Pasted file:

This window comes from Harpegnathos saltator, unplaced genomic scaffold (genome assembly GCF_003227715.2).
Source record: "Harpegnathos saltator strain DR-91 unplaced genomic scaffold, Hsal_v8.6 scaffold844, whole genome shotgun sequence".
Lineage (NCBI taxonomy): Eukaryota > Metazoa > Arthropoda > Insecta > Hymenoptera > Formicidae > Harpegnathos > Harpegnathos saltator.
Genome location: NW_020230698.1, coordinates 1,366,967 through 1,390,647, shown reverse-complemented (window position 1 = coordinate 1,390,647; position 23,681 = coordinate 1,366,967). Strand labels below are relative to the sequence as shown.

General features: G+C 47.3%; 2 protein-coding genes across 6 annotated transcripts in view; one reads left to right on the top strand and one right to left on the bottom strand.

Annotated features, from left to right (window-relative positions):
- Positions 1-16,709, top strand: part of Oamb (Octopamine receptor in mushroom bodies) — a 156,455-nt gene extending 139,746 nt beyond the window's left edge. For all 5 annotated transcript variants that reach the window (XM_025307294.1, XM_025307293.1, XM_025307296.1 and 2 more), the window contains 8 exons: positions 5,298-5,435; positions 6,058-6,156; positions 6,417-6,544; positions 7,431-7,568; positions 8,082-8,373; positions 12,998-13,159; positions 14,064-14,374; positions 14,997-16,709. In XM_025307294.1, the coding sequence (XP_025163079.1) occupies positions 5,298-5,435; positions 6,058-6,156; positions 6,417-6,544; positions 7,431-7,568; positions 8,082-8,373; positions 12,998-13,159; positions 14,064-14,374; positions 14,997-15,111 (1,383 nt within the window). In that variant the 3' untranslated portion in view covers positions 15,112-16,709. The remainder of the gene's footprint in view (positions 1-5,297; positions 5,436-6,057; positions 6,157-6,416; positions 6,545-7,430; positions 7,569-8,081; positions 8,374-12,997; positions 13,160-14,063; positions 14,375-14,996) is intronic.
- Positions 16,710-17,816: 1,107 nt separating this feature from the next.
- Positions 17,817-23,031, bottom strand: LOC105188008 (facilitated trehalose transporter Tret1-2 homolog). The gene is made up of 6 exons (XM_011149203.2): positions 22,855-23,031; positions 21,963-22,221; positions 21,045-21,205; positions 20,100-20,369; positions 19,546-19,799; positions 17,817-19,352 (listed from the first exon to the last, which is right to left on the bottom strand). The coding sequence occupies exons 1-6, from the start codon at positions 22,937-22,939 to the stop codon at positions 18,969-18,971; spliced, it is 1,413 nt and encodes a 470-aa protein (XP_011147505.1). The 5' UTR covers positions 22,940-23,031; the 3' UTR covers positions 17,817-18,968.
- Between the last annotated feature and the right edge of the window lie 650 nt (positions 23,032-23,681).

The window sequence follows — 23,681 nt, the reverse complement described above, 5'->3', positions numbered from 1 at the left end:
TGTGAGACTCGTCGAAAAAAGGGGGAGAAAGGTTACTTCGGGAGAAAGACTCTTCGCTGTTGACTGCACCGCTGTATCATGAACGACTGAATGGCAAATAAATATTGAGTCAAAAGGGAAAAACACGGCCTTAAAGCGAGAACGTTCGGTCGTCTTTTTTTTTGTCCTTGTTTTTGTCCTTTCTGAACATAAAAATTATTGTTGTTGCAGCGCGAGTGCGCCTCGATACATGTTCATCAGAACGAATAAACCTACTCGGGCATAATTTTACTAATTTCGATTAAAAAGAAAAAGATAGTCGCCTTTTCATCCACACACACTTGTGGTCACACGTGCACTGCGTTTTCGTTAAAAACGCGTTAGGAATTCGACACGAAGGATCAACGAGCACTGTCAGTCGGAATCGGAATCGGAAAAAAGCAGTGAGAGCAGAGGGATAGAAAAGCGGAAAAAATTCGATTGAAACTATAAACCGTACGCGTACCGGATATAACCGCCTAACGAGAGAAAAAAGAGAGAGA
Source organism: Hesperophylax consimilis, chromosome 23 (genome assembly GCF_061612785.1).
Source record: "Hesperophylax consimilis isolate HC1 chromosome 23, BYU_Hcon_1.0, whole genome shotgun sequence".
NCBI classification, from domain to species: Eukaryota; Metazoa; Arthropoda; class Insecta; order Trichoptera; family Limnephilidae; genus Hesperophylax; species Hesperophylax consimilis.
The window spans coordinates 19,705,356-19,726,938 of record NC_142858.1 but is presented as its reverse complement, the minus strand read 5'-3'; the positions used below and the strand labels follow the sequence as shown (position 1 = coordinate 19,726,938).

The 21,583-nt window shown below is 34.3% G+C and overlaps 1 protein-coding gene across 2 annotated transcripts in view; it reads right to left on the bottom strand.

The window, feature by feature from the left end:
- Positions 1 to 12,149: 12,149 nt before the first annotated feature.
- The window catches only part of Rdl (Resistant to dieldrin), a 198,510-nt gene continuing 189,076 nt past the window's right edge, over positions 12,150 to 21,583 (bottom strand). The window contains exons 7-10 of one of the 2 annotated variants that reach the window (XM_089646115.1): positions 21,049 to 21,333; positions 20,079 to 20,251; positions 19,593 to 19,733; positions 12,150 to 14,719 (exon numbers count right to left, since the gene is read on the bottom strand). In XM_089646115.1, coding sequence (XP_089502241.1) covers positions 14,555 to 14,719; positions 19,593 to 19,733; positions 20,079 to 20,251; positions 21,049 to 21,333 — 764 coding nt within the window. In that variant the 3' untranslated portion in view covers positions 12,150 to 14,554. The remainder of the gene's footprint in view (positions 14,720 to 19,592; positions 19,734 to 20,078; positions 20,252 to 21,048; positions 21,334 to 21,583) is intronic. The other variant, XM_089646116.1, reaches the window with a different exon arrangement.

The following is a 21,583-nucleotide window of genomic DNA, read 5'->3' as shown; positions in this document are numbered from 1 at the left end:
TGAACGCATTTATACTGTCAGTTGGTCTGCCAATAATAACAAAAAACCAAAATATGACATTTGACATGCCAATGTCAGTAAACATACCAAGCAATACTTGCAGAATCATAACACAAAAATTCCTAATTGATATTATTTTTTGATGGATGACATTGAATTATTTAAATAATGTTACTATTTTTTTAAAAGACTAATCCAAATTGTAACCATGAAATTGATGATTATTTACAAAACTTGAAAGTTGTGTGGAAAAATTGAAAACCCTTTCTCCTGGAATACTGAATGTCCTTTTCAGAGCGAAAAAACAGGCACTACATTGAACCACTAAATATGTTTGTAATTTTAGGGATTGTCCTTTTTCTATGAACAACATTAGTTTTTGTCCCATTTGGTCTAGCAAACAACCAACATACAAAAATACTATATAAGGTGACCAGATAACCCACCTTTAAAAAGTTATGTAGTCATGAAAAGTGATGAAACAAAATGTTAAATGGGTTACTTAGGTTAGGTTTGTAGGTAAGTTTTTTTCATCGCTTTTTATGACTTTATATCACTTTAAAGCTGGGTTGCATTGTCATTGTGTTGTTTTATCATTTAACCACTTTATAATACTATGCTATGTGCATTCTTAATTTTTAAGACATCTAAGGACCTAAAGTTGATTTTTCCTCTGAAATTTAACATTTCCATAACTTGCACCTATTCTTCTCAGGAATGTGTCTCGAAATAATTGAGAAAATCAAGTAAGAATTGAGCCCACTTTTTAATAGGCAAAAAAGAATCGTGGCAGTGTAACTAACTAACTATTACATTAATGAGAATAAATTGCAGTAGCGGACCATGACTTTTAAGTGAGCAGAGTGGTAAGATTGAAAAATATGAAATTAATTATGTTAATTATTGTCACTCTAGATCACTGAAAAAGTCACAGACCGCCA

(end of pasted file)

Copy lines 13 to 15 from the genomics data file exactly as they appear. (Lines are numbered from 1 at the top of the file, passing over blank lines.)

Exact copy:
Source organism: Hesperophylax consimilis, chromosome 23 (genome assembly GCF_061612785.1).
Source record: "Hesperophylax consimilis isolate HC1 chromosome 23, BYU_Hcon_1.0, whole genome shotgun sequence".
NCBI classification, from domain to species: Eukaryota; Metazoa; Arthropoda; class Insecta; order Trichoptera; family Limnephilidae; genus Hesperophylax; species Hesperophylax consimilis.